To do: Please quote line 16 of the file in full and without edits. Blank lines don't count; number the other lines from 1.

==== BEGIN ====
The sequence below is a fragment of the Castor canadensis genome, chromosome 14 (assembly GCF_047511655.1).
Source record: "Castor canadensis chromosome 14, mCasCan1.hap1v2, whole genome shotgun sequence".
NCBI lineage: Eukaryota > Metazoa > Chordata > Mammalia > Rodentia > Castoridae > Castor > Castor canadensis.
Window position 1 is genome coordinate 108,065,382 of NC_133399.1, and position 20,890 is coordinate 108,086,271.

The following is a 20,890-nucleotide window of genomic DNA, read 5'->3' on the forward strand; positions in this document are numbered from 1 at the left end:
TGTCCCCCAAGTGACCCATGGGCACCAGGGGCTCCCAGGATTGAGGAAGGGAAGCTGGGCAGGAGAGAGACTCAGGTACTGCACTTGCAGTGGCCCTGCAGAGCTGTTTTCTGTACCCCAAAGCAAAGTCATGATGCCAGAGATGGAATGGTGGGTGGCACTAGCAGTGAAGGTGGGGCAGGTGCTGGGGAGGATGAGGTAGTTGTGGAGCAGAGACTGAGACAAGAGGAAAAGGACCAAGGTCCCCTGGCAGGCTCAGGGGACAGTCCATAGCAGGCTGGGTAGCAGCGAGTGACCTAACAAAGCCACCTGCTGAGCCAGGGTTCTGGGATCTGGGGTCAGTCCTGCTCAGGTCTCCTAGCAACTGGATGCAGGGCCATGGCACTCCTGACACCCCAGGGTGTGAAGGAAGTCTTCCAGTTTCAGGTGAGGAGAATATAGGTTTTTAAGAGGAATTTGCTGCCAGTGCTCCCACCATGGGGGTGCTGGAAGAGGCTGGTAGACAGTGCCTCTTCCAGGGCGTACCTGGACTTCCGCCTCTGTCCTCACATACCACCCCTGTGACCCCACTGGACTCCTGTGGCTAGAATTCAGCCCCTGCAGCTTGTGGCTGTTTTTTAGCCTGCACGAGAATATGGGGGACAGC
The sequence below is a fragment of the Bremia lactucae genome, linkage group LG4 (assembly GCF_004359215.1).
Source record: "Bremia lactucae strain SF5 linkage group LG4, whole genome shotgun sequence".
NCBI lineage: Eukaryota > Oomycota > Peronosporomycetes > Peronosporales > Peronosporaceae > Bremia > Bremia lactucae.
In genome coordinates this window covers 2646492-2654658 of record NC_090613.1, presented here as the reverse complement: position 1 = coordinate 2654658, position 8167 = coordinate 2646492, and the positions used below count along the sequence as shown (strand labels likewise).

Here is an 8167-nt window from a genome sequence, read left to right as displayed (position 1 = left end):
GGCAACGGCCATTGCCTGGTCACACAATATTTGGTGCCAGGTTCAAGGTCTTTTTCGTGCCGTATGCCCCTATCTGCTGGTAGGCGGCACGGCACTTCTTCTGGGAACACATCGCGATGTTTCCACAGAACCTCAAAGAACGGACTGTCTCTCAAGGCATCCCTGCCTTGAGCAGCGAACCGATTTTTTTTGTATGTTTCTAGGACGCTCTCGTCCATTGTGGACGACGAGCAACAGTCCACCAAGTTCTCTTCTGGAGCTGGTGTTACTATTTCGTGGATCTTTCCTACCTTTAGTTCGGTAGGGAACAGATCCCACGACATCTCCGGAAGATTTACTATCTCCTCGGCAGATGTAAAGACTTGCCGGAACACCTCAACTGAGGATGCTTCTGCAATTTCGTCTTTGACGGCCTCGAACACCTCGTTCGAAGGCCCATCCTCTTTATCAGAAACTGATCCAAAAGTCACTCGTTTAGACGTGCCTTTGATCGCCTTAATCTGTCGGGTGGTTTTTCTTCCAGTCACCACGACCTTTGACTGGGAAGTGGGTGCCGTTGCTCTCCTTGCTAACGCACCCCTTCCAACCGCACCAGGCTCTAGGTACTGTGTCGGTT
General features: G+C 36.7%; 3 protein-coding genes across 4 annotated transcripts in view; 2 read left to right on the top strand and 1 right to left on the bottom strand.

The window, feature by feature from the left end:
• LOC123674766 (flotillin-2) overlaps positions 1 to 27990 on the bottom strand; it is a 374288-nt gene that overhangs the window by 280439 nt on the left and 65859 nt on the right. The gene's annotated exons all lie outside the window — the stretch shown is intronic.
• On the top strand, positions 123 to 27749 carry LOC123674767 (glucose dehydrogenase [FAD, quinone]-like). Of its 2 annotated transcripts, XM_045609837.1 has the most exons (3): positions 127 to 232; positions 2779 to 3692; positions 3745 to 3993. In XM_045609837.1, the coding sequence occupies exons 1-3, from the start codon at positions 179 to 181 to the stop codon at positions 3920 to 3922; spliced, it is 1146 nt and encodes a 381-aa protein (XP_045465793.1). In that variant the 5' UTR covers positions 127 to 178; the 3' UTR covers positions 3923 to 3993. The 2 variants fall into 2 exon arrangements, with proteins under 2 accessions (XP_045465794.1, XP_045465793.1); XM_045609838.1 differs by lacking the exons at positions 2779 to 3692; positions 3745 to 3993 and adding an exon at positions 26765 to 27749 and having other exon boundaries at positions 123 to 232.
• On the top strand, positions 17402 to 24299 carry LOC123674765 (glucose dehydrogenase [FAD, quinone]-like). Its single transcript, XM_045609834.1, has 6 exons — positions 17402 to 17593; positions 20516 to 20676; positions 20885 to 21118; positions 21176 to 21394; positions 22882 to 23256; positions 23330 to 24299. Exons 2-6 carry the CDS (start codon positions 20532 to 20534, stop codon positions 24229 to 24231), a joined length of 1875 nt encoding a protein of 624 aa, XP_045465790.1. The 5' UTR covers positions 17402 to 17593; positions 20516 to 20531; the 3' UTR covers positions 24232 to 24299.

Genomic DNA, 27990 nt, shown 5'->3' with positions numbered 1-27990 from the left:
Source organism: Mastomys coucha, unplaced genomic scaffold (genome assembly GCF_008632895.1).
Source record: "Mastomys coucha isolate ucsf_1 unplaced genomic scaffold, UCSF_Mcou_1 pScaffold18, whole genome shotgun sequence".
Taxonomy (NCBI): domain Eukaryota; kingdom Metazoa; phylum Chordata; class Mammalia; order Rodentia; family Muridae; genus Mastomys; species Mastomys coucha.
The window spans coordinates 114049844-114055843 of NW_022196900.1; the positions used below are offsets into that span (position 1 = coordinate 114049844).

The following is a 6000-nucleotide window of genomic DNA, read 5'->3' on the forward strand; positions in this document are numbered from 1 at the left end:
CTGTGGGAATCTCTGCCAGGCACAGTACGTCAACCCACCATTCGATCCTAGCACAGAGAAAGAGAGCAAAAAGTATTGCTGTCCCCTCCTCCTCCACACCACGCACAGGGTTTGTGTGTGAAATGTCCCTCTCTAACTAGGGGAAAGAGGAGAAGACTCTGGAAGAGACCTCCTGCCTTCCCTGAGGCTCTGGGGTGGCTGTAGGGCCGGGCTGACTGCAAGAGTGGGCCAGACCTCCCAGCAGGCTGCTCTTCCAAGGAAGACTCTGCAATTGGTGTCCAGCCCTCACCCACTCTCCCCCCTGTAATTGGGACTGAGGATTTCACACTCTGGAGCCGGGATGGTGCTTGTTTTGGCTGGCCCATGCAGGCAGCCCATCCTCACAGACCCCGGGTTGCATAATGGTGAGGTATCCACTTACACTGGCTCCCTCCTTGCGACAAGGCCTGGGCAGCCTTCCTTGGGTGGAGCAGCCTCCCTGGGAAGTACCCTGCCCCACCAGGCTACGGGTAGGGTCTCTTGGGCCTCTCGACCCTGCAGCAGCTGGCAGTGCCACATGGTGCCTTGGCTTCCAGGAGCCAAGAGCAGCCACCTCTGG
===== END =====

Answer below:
• On the top strand, positions 123 to 27749 carry LOC123674767 (glucose dehydrogenase [FAD, quinone]-like). Of its 2 annotated transcripts, XM_045609837.1 has the most exons (3): positions 127 to 232; positions 2779 to 3692; positions 3745 to 3993. In XM_045609837.1, the coding sequence occupies exons 1-3, from the start codon at positions 179 to 181 to the stop codon at positions 3920 to 3922; spliced, it is 1146 nt and encodes a 381-aa protein (XP_045465793.1). In that variant the 5' UTR covers positions 127 to 178; the 3' UTR covers positions 3923 to 3993. The 2 variants fall into 2 exon arrangements, with proteins under 2 accessions (XP_045465794.1, XP_045465793.1); XM_045609838.1 differs by lacking the exons at positions 2779 to 3692; positions 3745 to 3993 and adding an exon at positions 26765 to 27749 and having other exon boundaries at positions 123 to 232.